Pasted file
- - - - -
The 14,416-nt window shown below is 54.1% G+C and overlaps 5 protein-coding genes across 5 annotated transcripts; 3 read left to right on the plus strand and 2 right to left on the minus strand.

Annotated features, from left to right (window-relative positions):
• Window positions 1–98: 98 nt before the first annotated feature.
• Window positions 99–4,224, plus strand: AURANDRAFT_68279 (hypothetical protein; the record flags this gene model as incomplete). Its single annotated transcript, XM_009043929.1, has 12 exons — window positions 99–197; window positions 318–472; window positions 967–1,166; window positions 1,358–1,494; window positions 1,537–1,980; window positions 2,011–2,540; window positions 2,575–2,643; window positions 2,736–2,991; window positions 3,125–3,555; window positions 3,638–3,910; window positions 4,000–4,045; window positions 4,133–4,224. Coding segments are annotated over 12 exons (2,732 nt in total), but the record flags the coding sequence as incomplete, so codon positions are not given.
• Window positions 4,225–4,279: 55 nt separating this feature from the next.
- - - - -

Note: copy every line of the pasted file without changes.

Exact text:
The 14,416-nt window shown below is 54.1% G+C and overlaps 5 protein-coding genes across 5 annotated transcripts; 3 read left to right on the plus strand and 2 right to left on the minus strand.

Annotated features, from left to right (window-relative positions):
• Window positions 1–98: 98 nt before the first annotated feature.
• Window positions 99–4,224, plus strand: AURANDRAFT_68279 (hypothetical protein; the record flags this gene model as incomplete). Its single annotated transcript, XM_009043929.1, has 12 exons — window positions 99–197; window positions 318–472; window positions 967–1,166; window positions 1,358–1,494; window positions 1,537–1,980; window positions 2,011–2,540; window positions 2,575–2,643; window positions 2,736–2,991; window positions 3,125–3,555; window positions 3,638–3,910; window positions 4,000–4,045; window positions 4,133–4,224. Coding segments are annotated over 12 exons (2,732 nt in total), but the record flags the coding sequence as incomplete, so codon positions are not given.
• Window positions 4,225–4,279: 55 nt separating this feature from the next.